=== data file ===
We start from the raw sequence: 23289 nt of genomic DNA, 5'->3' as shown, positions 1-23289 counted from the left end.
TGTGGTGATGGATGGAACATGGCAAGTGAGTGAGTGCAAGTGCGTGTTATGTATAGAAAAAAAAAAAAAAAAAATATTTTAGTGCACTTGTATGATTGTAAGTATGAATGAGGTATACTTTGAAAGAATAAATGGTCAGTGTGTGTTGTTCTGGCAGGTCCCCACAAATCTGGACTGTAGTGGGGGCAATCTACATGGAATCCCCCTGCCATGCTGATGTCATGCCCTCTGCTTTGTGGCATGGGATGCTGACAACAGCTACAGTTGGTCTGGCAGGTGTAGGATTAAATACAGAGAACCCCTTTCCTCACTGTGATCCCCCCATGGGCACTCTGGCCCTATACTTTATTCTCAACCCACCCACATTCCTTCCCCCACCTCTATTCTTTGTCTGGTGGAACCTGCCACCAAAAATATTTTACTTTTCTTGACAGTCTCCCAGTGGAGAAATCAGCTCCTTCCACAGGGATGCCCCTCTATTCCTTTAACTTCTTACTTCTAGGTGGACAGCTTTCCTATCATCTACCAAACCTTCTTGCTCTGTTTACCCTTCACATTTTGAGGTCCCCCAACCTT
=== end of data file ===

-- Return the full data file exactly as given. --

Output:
We start from the raw sequence: 23289 nt of genomic DNA, 5'->3' as shown, positions 1-23289 counted from the left end.
TGTGGTGATGGATGGAACATGGCAAGTGAGTGAGTGCAAGTGCGTGTTATGTATAGAAAAAAAAAAAAAAAAAATATTTTAGTGCACTTGTATGATTGTAAGTATGAATGAGGTATACTTTGAAAGAATAAATGGTCAGTGTGTGTTGTTCTGGCAGGTCCCCACAAATCTGGACTGTAGTGGGGGCAATCTACATGGAATCCCCCTGCCATGCTGATGTCATGCCCTCTGCTTTGTGGCATGGGATGCTGACAACAGCTACAGTTGGTCTGGCAGGTGTAGGATTAAATACAGAGAACCCCTTTCCTCACTGTGATCCCCCCATGGGCACTCTGGCCCTATACTTTATTCTCAACCCACCCACATTCCTTCCCCCACCTCTATTCTTTGTCTGGTGGAACCTGCCACCAAAAATATTTTACTTTTCTTGACAGTCTCCCAGTGGAGAAATCAGCTCCTTCCACAGGGATGCCCCTCTATTCCTTTAACTTCTTACTTCTAGGTGGACAGCTTTCCTATCATCTACCAAACCTTCTTGCTCTGTTTACCCTTCACATTTTGAGGTCCCCCAACCTT